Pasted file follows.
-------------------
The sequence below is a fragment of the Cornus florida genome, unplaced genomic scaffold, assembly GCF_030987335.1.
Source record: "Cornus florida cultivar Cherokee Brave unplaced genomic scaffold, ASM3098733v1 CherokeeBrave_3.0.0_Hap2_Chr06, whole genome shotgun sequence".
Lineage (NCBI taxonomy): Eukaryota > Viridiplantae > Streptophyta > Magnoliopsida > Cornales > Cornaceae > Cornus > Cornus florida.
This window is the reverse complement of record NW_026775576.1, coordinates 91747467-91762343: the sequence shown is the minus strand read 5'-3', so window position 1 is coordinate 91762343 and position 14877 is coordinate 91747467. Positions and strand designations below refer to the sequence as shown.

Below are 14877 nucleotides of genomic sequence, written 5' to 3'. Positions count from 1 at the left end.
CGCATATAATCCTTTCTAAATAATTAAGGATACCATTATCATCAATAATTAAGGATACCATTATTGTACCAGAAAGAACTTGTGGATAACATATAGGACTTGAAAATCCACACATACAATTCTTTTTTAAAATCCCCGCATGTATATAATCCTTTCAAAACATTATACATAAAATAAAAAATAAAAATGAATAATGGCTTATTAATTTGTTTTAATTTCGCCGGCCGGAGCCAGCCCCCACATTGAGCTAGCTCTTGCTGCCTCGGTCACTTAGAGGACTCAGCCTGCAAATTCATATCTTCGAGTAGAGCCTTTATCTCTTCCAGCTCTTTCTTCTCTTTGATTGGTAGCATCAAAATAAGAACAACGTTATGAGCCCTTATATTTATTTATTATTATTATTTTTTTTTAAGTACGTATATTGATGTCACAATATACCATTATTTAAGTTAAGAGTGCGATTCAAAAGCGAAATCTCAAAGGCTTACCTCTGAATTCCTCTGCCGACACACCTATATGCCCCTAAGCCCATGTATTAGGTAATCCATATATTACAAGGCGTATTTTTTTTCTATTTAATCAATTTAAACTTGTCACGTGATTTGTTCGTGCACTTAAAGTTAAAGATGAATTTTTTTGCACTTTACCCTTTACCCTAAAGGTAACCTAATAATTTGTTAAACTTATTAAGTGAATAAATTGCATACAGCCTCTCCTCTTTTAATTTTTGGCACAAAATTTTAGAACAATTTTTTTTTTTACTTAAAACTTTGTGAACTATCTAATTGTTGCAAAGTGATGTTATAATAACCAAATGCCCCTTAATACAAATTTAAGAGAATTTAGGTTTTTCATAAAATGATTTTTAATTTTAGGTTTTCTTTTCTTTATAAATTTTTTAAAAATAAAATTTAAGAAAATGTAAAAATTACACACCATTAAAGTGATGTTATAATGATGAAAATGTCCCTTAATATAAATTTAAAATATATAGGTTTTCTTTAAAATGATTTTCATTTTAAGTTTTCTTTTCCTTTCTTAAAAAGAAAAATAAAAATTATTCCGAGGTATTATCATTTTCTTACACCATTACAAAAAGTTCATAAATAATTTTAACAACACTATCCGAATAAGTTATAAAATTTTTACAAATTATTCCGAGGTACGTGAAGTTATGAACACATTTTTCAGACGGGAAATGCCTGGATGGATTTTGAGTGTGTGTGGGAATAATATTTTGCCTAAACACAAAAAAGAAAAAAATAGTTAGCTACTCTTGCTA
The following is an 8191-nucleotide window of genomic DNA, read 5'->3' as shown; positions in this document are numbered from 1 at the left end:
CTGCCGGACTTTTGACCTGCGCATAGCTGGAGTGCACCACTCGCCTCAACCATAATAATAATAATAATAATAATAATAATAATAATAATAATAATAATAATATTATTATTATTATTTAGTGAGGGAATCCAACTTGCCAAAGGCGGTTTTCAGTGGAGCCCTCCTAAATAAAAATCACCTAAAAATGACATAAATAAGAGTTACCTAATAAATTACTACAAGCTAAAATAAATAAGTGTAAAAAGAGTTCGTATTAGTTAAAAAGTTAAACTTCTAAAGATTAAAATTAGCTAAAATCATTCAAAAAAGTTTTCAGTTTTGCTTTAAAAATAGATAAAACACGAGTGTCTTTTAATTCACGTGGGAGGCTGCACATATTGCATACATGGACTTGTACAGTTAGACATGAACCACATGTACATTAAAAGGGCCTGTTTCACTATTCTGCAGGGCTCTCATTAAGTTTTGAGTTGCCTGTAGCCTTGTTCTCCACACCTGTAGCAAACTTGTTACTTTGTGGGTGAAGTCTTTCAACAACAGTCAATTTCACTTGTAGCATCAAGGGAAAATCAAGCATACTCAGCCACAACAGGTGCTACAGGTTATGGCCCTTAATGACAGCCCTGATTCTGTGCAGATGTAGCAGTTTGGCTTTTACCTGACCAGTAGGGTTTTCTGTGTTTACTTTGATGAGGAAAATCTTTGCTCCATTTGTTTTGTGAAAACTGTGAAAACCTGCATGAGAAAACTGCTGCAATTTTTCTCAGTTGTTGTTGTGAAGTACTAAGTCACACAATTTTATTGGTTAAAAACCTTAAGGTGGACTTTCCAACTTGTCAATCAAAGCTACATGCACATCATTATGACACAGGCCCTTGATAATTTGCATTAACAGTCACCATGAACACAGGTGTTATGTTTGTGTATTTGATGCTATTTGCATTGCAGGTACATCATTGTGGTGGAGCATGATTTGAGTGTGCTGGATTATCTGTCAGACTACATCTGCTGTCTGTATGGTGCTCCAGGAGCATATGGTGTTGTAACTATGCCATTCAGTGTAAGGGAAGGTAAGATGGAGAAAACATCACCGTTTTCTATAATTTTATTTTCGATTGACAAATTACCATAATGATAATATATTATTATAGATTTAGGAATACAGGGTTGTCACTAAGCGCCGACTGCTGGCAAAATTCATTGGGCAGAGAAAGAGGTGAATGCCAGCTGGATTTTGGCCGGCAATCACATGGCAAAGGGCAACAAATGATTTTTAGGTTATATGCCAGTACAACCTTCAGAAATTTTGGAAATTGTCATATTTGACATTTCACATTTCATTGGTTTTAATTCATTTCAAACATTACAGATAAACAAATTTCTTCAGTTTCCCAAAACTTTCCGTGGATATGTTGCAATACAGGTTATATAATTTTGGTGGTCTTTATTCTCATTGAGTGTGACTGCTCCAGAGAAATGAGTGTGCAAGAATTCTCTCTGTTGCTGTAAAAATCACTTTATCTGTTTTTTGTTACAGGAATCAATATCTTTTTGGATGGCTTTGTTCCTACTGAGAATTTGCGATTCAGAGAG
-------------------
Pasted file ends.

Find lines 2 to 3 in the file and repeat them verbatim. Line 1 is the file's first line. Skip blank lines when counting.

Source record: "Cornus florida cultivar Cherokee Brave unplaced genomic scaffold, ASM3098733v1 CherokeeBrave_3.0.0_Hap2_Chr06, whole genome shotgun sequence".
Lineage (NCBI taxonomy): Eukaryota > Viridiplantae > Streptophyta > Magnoliopsida > Cornales > Cornaceae > Cornus > Cornus florida.